The delicate transparent disk is shallowly funnel shaped, descending abruptly in the centre, where rises a cup-like mouth of a greenish hue, formed of thin membrane, capable of considerable motion, sometimes taking a circular shape, and at others wrinkled into four lobes or lips, strongly reminding one of the peduncle of many 'Medusae. Each of these lobes corresponds with one, taken alternately, of the marginal angles, as do also four black spots, rising from the interior of the body, and projecting into the disk immediately around the mouth. These spots are the summits of as many dark bands that are seen running down the body longitudinally, and which appear to be connected with the ovaries, for each of them is bounded by a series of pale egg-like bodies, the upper extremity of each series running off in a number of globular white corpuscles towards each of the eight marginal interspaces.

The general colour of the animal is a pale dusky brown or grey, the tint becoming warmer in some parts. The translucency of the integument reveals the internal organs, and hence the light and dark bands already spoken of are conspicuous.

When I discovered the little creature it was attached by its foot to a fragment of rock. For convenience of examination I gently dislodged its sucker, as I would have removed an Actinia, supposing it would soon adhere to the sides of its vessel. While I have had it, however, it has showed no inclination to refix itself, but lies at length on the bottom. The tentacular disk is habitually expanded, and it is not at all timid or impatient of handling. If rough usage be applied, and especially if it be lifted out of the water, it presently enfolds the margin to so great an extent as nearly to conceal the tentacles. The footstalk is also contracted by corrugation, but no sooner is it immersed again than this is lengthened, and the tentacles are expanded as before. The changes in the outline of the lips, and slight jerkings of the body to and fro, or corrugations of the surface in various degrees, constitute the chief of its movements.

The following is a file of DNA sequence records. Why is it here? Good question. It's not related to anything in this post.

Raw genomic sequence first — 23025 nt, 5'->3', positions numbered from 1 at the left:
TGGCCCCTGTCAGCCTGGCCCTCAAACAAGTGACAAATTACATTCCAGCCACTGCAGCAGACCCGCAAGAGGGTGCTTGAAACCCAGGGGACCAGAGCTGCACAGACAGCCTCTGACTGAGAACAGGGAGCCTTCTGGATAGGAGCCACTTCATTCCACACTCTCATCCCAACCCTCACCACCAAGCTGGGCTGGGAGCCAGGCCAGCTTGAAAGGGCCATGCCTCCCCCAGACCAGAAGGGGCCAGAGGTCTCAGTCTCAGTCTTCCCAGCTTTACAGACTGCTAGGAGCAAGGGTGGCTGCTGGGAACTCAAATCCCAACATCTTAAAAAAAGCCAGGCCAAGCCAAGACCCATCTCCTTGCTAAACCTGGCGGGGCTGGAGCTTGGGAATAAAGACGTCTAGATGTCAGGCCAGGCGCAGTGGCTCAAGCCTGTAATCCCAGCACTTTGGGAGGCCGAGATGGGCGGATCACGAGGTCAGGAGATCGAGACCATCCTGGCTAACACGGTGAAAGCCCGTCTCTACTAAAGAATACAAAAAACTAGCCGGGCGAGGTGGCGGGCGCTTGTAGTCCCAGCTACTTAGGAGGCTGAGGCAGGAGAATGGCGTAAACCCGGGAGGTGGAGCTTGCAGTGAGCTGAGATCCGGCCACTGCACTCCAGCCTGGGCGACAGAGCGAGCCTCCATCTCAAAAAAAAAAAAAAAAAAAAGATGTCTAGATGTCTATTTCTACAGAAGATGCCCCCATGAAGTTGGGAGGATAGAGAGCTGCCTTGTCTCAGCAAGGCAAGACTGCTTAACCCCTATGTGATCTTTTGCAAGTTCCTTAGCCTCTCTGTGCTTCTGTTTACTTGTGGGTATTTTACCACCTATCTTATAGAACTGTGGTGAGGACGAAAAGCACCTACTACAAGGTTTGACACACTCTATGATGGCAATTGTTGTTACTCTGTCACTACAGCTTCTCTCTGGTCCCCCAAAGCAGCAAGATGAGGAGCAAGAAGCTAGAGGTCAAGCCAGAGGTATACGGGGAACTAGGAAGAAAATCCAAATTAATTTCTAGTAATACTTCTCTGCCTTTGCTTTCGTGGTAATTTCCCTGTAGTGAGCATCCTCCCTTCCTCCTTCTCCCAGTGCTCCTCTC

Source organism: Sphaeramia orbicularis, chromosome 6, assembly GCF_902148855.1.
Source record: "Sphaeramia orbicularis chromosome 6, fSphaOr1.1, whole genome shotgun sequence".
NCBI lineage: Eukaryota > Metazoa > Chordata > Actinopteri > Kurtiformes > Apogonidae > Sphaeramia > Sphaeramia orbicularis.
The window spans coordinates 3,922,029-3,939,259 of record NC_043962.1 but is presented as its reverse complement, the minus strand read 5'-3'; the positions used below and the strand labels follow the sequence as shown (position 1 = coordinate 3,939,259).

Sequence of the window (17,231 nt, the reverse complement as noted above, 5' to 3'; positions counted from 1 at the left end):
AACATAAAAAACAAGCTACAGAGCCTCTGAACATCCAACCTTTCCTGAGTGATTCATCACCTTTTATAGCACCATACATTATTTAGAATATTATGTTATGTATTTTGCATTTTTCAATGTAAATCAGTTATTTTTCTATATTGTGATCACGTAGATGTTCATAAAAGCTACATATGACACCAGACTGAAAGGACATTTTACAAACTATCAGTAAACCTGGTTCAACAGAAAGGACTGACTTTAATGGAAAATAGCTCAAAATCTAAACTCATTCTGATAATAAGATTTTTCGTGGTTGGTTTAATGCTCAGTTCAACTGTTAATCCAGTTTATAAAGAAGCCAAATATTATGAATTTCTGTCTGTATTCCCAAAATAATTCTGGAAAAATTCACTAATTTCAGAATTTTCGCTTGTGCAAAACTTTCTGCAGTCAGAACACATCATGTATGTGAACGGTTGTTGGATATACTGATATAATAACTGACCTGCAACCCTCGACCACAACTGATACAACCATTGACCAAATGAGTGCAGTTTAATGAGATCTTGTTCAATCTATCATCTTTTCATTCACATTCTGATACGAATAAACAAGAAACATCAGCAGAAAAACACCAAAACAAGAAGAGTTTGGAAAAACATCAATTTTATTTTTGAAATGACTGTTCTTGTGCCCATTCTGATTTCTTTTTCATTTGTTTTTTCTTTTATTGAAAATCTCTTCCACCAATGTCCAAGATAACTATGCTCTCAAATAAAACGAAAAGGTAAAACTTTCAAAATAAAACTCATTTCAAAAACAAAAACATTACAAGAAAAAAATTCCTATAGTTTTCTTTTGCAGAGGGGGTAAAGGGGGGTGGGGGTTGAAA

On cutting off the globular head of a tentacle and submitting it to pressure, I found the structure to contain a moderate number of minute thread-capsules, about 1/1700th of an inch in length, of two forms: - the one long-oval, apparently carrying a simple thread; the other oval, with a distinct internal chamber near one end, indicating an armature on the thread. The threads were projected from the former in several instances, but I saw no example of the propulsion of the latter.

I afterwards obtained a second specimen of this little Lucernaria, on a similar rocky ledge which runs out from the eastern point of Lulworth Cove. In every respect it agreed with the one above described, which may therefore be considered as representing its normal condition. Though inconspicuous for size or colour, it is a form of much interest to the naturalist, as it is evidently much less aberrant from the Actiniae proper, with which its affinities connect it, than the broad gelatinous-disked species to which the genus Lucernaria was confined before the discovery of L. cyathiformis. Though still peculiar, the form is not very remote from that of the genus Corynactis, by which, as I conceive, it is linked with Actinia.

Depastrum cyathiforme Goblet Lucernaria Stalked jellyfish Gosse 1860 Plate Image